Life has not been particularly kind to Cassie Shaw, the protagonist of "A Version of the Truth." Her father died when she was young. Her Mom, while well-meaning and loving, has little understanding and patience for "real life," which means that money was always tight.
You have to love this gal; she's got moxie! She is a dyslexic who didn't learn to read until she was twelve. Of course, she's a high school drop out who didn't even bother to take the SATs. And to top it off, Cassie's no good husband of four years has just died leaving her a thirty year old widow. And by the way she is not only broke, she's in debt.
Cassie moves back home with her foul-mouthed parrot. About the only thing she has going for her is her friend Tiffany and her native street smarts.
What she really needs is a job. Problem is, no one wants to hire her. Then one day it happens, in a desperate moment she invents a psychology degree from the University of Michigan.
Lying on her resume just happened. Lying really isn't her style. Cassie is much more used to faking it. That's something she's done it all her life: memorizing menus at eight, dodging homework in high school and playing dumb.
This particular lie works like a charm. Suddenly she is employed in an administrative position at an elite university and the the faking it starts in earnest. She slowly begins to reinventing herself from the outside in. Hair, clothes, a little Thoreau, a University of Michigan coffee mug and a college class or two. What she doesn't count on is how exposure to new people and new ideas will change her.
It is all too good to last and in one afternoon everything changes. She learns that it is not the lie, but the cover up that is her final undoing.
Once I got into the book (it has a slow start), I thoroughly enjoyed every word. Cassie is an engaging anti-hero with a slightly skewed point of view. Her forays into culture (art exhibits and the symphony) are laugh out loud funny.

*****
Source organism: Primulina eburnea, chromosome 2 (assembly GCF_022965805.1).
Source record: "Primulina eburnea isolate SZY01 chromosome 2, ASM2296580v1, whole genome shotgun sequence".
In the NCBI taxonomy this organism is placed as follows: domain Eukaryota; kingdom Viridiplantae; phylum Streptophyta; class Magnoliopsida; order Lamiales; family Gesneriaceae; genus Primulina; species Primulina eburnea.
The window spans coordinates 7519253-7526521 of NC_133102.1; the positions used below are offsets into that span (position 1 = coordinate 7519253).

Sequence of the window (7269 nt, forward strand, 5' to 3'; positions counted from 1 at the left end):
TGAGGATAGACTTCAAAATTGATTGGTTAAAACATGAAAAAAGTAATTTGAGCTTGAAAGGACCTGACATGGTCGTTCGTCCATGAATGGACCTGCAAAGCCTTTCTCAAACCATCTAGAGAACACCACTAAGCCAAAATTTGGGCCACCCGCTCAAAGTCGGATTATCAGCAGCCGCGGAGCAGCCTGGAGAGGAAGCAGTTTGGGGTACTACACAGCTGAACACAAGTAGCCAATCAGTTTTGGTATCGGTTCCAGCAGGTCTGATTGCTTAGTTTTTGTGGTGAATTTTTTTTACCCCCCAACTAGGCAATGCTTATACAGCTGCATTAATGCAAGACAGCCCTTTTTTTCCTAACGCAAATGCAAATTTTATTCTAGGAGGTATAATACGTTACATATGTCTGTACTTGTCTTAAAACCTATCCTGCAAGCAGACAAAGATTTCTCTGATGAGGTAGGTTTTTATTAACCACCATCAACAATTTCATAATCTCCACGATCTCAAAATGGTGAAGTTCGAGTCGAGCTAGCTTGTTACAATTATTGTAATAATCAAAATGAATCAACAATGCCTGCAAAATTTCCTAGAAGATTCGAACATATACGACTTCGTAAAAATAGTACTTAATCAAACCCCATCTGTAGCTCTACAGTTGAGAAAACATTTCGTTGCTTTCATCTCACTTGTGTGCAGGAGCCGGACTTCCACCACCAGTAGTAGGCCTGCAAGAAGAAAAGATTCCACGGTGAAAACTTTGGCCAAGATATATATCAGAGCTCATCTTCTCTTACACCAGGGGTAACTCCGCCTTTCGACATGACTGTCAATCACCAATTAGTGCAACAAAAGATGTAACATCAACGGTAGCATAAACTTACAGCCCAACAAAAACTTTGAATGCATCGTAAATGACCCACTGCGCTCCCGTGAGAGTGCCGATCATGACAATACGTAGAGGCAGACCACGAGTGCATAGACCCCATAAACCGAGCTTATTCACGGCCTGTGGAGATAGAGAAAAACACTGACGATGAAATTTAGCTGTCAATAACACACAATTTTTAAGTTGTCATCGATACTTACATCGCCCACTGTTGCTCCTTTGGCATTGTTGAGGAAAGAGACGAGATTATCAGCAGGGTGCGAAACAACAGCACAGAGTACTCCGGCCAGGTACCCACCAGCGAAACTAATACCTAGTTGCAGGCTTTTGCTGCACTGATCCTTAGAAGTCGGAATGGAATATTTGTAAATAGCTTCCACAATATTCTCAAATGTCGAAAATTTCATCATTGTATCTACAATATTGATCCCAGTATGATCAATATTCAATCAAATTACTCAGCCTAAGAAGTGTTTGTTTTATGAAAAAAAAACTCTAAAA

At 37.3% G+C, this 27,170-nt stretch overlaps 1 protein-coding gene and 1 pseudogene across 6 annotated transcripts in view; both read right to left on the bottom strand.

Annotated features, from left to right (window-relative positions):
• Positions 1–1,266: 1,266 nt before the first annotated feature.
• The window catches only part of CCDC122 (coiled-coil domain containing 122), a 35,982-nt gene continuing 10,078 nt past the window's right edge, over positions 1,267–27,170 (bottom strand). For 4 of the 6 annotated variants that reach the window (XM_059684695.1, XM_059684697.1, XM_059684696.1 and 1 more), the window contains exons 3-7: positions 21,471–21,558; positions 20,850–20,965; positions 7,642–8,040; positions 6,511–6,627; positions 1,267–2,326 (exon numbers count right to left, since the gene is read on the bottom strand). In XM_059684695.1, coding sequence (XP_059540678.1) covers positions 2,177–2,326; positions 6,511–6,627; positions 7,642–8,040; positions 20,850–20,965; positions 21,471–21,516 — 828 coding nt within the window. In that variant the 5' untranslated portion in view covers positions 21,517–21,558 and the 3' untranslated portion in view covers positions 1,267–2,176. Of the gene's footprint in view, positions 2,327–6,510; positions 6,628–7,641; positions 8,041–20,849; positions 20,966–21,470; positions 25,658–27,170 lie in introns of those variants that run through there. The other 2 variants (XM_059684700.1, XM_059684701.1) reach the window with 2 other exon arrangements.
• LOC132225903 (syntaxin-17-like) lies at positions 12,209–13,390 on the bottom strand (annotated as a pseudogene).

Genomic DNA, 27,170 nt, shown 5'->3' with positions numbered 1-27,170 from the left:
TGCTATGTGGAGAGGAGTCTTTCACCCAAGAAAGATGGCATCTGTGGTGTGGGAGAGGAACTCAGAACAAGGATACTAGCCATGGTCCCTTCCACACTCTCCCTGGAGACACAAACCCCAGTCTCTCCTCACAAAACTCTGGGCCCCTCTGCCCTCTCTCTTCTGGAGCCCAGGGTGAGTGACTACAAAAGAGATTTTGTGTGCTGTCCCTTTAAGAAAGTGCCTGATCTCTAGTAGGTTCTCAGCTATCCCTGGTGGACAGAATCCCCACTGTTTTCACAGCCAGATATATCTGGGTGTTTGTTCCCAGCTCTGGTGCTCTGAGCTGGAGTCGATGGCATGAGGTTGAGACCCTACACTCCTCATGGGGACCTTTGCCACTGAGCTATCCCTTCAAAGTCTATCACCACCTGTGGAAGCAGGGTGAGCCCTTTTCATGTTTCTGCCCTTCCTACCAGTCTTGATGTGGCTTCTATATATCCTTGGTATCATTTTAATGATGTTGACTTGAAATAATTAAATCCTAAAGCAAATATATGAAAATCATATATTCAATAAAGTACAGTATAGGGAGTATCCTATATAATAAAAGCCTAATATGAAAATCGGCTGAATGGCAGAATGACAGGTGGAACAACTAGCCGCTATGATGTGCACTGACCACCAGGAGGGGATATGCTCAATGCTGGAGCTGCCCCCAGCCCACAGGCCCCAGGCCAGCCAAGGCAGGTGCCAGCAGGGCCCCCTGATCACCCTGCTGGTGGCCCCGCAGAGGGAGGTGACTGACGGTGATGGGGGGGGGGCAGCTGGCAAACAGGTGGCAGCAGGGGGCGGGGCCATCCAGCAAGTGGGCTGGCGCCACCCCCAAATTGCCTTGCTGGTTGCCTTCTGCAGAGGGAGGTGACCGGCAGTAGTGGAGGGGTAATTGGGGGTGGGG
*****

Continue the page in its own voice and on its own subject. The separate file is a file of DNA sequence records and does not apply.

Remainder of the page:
It might not be great literature but it is the perfect book for a rainy weekend. Funny, whimsical and heartening.
Here's the publisher's book description:
Authors Jennifer Kaufman and Karen Mack introduce a character with a unique voice you’ll never forget: Cassie Shaw, an irrepressible young woman who reinvents herself—with unexpected consequences—in a funny, wise, and utterly original novel about friendship, love, wildlife, and other forces of nature.
In the wilds of Topanga Canyon, Cassie is right at home—with the call of birds, the sound of wind in the trees, the harmony of a world without people. But everywhere else, life is a little harder for Cassie. Her mother believes in Big Foot. Her wisecracking pet parrot is a drama queen. And at the age of thirty, newly single and without a college degree, Cassie desperately needs a decent paycheck. Which is why, against all her principles, she lies on her résumé for an office job at an elite university—and then finds herself employed in academia by two professors who are as rare as the birds she covets.
One of her new bosses is Professor William Conner, a sexy, handsome, cheerfully aristocratic expert in animal behavior. Soon, under Conner’s charismatic tutelage, Cassie carefully begins her personal transformation while meeting the kind of people who don’t flock to wildlife preserves—from impossibly brilliant academics to adorably spoiled college boys. But her future—and unlikely new career—is teetering on one unbearable untruth. And Cassie’s masquerade is about to come undone…in a chain of events that will transform her life—and the lives of those around her—forever.
A novel for late bloomers of every exotic shade and stripe, A Version of the Truth is pure entertainment—at once hilarious and wry, lyrical and uplifting.